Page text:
Dominicans help me find myself
Updated: Jul 23, 2020
My first semi interaction with my now husband (I was talking to my friend and he happened to be sitting next to her-she knew him & I didn't yet) we talk about often. He says he wasn't sure of my background but I gave him Bronx girl vibes. I don't know if you been to Staten Island, but there are only a few spots that may remind you of the Bronx. At least the first 11 years of my life I was barely around black people or people of color at all. I even styled my hair like the valley girls from my neighborhood--yikes! I knew at the time I didn't fit in and there were definitely people who reminded me I was black. Junior high and high school I was around more of a mix of people but I was always confused AF as to where I fit in. Like who the hell were my people? I had one other black Puerto Rican friend in high school who I could vibe with. We both were always questioned on our Puerto Rican knowledge, which you already know is the most annoying thing ever. To get rid of people we would just say things in Spanish and they wouldn't understand, so they would just leave. We would talk about our Boricua mothers, food, & reggeaton. I wasn't really aware of racism within the Latino community yet--man was I in for a surprise. I knew what racism was, obviously, but I grew up hearing, "somos una mezcla, y no hay racismo en Puerto Rico" so I thought that meant Boricuas everywhere would be inviting anywhere.
I think we started going to the salon to do my hair when I was about 7 years old. We went to the salon in East Harlem since there weren't Dominican salons on the island. It was like my weekly dose of culture. I would get my pan con mantequilla at the little bodega next door and go get my wash and set done. Rubia always did my hair. She was fun, energetic, and so pretty. She always made me feel like my big curly, kinky, hair was beautiful. She treated me like a princess. I was quiet but she never made me feel bad. It's like she knew one day I would find my voice.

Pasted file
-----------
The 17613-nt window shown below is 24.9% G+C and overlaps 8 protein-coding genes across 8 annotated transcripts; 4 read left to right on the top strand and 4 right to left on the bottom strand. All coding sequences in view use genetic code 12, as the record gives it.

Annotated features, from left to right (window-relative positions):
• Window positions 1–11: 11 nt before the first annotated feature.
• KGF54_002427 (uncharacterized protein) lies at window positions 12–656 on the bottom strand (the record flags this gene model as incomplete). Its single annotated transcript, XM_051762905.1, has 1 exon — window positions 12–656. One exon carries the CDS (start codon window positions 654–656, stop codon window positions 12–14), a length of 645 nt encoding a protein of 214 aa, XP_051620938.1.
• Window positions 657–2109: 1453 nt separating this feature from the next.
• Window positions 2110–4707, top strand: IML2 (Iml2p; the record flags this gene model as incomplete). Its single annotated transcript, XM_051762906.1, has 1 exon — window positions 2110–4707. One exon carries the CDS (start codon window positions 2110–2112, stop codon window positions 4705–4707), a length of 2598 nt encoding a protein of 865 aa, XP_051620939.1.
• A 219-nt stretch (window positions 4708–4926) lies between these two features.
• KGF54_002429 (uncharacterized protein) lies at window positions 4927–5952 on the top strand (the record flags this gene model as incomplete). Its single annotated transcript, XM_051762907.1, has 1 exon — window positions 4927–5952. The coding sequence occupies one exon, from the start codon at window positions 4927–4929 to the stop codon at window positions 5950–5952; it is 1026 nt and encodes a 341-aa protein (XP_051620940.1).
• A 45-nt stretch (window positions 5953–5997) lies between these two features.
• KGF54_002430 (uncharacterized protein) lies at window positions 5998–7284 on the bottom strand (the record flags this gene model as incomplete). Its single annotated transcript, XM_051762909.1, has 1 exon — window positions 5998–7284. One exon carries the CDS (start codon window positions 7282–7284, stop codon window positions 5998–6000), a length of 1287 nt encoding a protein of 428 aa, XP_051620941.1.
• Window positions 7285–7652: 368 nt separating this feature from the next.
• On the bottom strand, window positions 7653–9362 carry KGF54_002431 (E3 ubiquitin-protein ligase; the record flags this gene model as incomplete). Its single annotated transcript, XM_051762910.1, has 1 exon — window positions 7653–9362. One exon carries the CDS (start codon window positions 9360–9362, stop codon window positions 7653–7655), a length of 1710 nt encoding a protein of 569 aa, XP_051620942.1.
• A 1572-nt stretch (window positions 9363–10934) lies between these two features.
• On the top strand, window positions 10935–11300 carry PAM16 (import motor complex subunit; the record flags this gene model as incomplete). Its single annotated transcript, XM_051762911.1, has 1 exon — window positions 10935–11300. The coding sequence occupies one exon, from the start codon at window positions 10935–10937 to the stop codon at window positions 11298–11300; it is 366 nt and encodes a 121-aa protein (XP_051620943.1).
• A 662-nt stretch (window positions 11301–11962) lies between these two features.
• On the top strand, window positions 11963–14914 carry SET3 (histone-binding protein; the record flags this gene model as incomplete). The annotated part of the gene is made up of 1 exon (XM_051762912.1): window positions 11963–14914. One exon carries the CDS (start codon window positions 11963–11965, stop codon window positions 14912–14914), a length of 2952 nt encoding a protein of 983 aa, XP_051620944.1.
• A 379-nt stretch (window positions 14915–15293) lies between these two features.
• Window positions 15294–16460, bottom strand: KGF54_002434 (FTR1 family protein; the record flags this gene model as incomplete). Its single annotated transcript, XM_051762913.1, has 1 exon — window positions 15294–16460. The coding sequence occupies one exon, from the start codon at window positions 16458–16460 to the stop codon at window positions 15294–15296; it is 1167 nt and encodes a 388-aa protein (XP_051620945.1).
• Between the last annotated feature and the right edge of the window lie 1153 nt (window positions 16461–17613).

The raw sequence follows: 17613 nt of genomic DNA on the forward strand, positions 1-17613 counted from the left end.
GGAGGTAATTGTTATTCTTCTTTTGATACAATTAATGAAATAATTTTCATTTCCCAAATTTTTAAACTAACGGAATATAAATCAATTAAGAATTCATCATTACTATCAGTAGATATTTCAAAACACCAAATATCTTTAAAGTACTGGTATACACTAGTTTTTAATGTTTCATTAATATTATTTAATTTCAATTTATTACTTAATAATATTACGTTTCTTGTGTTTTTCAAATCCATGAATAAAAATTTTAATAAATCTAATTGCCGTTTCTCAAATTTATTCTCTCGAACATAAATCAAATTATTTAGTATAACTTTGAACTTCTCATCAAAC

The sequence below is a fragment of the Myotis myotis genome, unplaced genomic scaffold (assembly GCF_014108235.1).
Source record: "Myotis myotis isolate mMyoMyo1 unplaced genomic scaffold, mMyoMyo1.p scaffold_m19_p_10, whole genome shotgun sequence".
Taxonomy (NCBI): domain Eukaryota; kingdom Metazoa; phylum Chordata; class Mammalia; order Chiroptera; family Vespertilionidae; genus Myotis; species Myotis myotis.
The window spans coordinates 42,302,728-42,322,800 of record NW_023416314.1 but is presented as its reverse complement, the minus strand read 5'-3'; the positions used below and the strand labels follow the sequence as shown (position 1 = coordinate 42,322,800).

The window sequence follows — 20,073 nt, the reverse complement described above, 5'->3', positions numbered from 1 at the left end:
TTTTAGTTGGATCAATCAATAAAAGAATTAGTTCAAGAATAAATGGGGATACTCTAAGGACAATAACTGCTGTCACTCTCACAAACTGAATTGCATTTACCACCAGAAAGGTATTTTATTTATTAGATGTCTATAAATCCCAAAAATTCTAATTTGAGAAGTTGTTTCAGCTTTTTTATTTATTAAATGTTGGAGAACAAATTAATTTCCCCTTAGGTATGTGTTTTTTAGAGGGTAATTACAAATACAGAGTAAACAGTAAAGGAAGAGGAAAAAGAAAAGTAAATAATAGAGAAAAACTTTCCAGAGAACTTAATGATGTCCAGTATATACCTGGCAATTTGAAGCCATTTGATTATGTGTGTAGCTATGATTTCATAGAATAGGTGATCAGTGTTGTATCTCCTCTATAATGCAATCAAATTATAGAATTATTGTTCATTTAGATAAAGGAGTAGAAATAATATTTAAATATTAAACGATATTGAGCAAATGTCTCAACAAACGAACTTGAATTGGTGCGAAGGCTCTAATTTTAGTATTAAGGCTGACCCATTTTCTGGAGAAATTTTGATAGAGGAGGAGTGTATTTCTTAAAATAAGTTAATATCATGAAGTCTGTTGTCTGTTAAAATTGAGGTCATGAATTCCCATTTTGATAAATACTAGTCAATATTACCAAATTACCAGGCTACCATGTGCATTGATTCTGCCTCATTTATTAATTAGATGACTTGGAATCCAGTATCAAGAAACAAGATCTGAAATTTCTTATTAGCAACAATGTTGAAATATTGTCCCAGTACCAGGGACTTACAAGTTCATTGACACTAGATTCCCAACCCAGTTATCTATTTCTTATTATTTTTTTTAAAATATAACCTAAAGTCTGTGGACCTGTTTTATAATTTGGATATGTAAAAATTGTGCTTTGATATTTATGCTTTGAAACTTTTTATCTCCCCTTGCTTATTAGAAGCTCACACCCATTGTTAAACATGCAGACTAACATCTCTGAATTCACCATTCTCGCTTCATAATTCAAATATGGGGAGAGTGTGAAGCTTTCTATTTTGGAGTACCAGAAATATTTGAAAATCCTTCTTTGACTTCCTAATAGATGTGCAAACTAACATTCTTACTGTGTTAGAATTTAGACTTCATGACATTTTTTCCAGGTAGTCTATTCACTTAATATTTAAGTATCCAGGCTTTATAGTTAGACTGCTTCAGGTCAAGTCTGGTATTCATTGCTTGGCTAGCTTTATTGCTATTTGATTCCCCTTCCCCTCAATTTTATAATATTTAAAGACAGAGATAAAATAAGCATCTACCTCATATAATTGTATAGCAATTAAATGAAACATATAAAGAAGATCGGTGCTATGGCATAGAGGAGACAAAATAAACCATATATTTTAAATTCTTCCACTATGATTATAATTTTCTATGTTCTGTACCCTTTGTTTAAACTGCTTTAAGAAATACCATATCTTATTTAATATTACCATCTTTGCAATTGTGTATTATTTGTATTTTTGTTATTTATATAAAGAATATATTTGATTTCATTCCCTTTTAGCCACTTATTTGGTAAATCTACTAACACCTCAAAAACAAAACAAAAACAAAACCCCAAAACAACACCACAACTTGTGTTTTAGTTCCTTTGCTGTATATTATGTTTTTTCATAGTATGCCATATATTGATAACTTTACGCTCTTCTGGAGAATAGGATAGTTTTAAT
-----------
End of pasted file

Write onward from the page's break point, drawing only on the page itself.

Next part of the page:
Once they opened a Dominican salon in Staten, I started going there, since it was obviously more convenient. When I tell you those women became my FAMILY. I would get them gifts for Christmas and souvenirs when I went away. They knew everything about me. Did my hair for every occasion. They saw me grow up. I felt so at home with them. They forced me to speak in Spanish since they didn't know English. I felt like I belonged when I was there. I would walk in and would get hugs and they would ask me how things were going. I loved all of them so much. I remember when I told them I was dating a Dominican guy when I went to prom. "Bori!! Un Dominicano?! Que?!" Dominicans were literally the only people I seemed to feel at home with. They didn't question what or who I was. I didn't have to prove anything.
I was also with that Dominican boyfriend for about 8 years. He was what people called, "straight off the boat." He introduced me to los tres golpes, family events (that wasn't a thing I was used to), and dancing bachata y merengue (I was strictly salsa!). I spent years with that family. I blended right into their life. I would go to all their parties with family and friends and literally everyone assumed I was Dominican too and when they found out I was Boricua they would be like, "Neeeena!" But it was all love.
Before I met that family I didn't even know how to be part of a family. To be around people who were supportive and cheered you on. Who always made sure you were fed and were doing okay. I'll be honest, in the beginning it was so much for me to handle because I was super independent. They helped me to calm down and learn it's okay to have people that help you when you need it. They made me feel like I actually wanted a family one day. They completely changed the way I felt about the future and what things were important in life.